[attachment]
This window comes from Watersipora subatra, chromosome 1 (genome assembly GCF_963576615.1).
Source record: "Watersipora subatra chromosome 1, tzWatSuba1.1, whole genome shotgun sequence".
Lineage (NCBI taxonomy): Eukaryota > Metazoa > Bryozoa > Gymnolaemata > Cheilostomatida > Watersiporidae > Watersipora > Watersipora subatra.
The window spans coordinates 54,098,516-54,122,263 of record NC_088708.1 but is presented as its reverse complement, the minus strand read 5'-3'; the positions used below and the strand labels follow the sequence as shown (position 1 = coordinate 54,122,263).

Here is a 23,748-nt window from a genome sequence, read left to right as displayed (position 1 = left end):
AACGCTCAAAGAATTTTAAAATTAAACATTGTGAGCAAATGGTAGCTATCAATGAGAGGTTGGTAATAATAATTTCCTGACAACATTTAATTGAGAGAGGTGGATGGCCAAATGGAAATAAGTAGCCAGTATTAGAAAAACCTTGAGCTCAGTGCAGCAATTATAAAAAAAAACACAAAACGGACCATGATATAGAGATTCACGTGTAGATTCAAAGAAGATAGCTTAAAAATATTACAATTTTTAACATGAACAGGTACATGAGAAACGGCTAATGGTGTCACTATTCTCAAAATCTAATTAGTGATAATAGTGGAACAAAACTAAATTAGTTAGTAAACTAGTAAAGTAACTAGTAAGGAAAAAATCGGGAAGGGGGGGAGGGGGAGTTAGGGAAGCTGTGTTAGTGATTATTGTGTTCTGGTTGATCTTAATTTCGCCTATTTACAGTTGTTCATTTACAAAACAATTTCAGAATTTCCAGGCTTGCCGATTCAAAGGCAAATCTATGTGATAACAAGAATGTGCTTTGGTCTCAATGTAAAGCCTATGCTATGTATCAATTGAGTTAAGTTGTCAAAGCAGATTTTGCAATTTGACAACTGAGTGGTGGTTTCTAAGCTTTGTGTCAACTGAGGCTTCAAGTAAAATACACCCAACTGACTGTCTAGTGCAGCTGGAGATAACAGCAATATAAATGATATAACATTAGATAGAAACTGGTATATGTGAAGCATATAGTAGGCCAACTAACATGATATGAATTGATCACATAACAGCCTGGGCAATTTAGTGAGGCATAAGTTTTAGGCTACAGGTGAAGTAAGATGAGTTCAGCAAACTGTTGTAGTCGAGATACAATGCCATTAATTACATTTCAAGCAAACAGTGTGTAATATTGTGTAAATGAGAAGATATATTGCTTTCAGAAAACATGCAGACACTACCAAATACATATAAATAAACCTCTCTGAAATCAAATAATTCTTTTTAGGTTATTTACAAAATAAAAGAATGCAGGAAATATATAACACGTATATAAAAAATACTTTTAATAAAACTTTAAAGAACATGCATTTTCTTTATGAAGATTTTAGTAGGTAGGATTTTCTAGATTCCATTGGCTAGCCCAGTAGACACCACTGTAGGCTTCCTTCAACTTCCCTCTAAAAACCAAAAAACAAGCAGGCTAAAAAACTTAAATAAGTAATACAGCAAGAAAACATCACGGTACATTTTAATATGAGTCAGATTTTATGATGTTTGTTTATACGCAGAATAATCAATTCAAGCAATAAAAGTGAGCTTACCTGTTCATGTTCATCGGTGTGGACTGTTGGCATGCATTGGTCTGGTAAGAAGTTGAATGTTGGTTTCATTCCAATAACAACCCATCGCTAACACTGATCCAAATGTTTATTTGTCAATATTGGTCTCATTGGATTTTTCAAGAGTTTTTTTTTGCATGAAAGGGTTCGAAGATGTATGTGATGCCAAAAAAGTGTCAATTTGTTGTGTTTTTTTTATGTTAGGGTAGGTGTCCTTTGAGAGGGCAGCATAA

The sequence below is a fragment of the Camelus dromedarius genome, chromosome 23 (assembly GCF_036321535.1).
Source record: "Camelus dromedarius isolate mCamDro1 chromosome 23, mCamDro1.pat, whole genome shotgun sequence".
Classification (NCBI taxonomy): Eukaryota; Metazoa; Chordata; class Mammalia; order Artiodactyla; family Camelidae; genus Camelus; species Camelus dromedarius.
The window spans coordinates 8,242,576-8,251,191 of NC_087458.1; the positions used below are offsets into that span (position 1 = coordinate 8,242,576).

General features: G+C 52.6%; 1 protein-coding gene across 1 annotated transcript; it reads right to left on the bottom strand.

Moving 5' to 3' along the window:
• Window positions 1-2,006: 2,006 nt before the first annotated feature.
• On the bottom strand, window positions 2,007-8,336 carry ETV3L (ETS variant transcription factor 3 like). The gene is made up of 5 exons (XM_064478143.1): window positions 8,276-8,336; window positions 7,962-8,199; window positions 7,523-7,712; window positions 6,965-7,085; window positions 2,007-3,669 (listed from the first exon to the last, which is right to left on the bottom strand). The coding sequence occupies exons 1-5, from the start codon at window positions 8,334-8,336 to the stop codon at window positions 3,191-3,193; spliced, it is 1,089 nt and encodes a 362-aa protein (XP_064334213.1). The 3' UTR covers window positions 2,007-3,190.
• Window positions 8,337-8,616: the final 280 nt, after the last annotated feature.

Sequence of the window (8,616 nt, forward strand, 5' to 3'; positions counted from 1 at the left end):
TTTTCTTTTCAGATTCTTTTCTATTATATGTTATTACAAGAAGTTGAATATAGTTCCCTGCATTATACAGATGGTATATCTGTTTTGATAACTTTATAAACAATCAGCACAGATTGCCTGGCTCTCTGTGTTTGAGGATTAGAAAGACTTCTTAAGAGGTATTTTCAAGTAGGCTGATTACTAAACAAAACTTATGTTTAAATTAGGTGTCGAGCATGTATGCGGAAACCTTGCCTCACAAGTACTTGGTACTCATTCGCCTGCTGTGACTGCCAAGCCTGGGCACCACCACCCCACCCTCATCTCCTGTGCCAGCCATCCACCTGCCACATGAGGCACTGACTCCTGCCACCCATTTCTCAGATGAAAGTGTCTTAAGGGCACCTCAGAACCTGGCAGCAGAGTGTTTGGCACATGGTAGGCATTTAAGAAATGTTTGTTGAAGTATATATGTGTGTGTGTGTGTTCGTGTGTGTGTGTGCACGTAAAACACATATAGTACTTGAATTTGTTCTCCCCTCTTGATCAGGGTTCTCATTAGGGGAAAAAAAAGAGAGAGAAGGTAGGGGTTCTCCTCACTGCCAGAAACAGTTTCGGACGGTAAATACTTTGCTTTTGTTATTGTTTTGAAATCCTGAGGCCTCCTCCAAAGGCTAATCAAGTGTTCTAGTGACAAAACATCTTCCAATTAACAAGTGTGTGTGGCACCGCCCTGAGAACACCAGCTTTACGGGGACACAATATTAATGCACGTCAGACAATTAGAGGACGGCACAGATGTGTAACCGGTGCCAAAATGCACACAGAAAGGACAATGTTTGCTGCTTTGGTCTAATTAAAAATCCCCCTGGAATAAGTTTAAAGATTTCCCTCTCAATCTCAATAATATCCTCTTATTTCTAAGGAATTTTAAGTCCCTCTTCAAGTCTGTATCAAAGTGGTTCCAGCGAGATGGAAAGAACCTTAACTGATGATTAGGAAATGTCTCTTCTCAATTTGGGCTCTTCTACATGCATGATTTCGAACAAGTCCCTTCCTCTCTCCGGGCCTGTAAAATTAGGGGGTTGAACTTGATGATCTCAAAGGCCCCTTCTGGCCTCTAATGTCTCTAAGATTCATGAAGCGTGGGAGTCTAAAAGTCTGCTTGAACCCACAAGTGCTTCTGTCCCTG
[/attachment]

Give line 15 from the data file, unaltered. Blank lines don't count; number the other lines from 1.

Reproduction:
• Window positions 8,337-8,616: the final 280 nt, after the last annotated feature.